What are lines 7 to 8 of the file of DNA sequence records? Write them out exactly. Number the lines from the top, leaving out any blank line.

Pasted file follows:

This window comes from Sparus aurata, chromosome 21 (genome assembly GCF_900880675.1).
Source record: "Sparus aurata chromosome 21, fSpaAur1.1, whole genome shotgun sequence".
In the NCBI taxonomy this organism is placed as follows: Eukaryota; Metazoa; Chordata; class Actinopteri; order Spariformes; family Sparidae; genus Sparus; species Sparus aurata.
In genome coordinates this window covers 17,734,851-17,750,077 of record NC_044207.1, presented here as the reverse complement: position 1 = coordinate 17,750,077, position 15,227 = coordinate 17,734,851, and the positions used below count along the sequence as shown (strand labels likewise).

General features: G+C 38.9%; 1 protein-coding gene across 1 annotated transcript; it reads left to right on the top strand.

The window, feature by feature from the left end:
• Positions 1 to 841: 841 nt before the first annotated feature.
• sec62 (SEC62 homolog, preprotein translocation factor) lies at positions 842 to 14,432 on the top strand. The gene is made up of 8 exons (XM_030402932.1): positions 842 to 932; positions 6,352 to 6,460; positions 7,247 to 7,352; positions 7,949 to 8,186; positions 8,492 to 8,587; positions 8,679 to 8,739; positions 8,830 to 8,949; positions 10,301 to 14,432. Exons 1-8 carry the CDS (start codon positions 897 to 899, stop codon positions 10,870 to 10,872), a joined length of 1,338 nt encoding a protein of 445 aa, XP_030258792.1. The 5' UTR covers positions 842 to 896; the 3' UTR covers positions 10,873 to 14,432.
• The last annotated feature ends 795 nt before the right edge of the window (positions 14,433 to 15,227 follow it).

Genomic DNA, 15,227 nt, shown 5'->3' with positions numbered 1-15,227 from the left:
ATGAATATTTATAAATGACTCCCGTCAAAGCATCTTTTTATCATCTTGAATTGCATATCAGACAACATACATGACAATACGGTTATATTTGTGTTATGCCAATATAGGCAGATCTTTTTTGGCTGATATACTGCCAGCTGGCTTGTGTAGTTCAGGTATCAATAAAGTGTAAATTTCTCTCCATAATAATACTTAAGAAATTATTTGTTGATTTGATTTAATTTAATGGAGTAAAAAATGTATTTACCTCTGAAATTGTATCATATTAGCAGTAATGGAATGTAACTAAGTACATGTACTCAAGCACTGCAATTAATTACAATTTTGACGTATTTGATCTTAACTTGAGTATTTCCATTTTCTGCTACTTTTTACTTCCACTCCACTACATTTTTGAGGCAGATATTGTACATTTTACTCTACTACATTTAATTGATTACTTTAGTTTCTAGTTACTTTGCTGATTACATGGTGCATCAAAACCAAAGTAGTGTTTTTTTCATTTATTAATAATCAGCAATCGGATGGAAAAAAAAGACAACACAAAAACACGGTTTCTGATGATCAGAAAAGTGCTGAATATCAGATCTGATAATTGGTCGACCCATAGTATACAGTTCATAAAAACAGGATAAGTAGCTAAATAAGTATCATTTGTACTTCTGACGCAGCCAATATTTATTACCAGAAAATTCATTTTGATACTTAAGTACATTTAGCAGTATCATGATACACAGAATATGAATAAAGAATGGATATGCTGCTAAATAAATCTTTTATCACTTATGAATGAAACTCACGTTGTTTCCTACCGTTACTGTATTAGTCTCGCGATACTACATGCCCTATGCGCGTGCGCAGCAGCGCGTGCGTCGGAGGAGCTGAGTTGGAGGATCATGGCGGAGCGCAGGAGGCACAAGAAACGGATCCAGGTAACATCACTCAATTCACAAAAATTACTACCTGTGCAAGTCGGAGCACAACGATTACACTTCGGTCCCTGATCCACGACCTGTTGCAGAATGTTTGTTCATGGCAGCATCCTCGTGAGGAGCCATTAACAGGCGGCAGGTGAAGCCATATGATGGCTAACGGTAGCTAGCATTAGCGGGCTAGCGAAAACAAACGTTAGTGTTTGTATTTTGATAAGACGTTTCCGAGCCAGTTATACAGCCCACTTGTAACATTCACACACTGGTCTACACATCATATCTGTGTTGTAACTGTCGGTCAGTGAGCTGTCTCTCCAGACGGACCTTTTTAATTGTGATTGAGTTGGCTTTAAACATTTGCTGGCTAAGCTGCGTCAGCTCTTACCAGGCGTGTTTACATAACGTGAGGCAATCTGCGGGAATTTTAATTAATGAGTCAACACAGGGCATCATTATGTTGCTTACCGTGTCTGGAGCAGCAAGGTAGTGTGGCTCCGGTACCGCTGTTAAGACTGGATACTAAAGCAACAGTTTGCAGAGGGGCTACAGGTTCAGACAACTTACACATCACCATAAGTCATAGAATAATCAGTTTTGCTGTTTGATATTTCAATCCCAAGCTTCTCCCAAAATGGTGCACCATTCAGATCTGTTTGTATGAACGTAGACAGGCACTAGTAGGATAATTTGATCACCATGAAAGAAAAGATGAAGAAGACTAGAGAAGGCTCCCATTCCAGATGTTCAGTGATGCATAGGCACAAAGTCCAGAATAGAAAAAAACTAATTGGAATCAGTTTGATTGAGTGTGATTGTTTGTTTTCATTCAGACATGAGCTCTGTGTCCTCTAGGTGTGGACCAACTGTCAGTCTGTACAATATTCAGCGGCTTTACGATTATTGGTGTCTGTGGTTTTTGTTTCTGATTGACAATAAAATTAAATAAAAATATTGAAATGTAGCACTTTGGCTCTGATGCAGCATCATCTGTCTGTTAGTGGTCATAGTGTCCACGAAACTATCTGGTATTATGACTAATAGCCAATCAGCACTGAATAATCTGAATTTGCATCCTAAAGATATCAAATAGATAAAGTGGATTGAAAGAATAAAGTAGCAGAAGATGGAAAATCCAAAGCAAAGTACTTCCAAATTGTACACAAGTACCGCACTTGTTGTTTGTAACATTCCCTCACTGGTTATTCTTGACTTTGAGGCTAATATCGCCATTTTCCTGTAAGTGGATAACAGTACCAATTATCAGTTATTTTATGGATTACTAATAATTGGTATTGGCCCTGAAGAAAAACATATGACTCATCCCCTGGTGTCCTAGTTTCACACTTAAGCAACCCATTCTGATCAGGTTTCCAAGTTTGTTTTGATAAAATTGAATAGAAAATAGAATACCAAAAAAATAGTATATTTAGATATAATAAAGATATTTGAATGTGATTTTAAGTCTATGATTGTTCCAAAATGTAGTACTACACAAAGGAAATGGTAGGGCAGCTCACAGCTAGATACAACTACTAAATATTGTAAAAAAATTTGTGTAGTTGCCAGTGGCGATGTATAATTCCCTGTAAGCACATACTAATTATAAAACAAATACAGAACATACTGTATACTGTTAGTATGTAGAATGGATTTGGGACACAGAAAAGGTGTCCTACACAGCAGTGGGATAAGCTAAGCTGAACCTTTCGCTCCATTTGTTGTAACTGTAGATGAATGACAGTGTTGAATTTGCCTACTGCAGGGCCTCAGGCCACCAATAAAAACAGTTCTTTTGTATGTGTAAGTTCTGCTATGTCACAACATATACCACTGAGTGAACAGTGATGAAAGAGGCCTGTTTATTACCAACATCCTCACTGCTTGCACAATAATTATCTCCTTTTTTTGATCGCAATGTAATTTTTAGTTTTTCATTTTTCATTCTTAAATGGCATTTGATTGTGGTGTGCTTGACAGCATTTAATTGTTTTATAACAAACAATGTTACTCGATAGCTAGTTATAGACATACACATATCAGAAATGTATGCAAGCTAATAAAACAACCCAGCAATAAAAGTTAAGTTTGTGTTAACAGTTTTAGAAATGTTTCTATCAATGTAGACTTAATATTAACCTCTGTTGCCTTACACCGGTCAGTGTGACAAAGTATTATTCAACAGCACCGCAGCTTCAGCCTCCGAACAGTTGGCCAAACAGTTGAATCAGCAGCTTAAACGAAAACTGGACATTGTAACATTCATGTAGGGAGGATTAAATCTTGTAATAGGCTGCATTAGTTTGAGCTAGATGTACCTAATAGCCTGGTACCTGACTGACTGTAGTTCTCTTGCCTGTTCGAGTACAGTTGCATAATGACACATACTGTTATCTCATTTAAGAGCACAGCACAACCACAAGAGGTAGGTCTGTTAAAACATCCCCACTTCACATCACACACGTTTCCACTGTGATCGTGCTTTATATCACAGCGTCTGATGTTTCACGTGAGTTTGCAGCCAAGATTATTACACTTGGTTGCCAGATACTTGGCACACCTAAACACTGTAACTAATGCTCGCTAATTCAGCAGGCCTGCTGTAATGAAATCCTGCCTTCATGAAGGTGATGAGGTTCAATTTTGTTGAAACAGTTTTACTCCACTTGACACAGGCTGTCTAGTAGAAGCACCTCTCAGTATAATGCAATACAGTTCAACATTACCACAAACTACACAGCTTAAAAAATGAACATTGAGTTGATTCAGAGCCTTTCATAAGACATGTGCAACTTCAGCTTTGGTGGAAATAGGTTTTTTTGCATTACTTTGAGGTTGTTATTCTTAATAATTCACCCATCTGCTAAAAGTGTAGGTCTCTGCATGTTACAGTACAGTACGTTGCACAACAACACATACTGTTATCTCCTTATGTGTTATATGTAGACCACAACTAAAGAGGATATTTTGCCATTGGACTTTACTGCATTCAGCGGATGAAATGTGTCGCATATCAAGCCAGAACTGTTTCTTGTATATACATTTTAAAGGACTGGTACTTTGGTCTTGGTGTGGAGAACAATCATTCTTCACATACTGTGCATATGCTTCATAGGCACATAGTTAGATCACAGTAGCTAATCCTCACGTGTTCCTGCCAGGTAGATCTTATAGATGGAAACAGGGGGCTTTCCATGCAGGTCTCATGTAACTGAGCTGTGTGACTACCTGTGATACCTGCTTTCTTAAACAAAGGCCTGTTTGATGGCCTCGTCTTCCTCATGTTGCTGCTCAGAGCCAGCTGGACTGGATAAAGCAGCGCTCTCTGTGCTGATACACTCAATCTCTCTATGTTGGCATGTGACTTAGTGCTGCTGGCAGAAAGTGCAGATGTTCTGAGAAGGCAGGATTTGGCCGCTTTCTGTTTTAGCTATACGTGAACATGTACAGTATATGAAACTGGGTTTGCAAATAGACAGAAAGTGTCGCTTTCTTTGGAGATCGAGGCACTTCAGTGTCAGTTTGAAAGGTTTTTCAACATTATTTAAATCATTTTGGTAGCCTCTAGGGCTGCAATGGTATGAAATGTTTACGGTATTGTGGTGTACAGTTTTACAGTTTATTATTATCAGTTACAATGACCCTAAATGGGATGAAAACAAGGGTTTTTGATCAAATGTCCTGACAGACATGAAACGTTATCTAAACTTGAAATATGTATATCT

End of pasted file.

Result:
• Positions 1 to 841: 841 nt before the first annotated feature.
• sec62 (SEC62 homolog, preprotein translocation factor) lies at positions 842 to 14,432 on the top strand. The gene is made up of 8 exons (XM_030402932.1): positions 842 to 932; positions 6,352 to 6,460; positions 7,247 to 7,352; positions 7,949 to 8,186; positions 8,492 to 8,587; positions 8,679 to 8,739; positions 8,830 to 8,949; positions 10,301 to 14,432. Exons 1-8 carry the CDS (start codon positions 897 to 899, stop codon positions 10,870 to 10,872), a joined length of 1,338 nt encoding a protein of 445 aa, XP_030258792.1. The 5' UTR covers positions 842 to 896; the 3' UTR covers positions 10,873 to 14,432.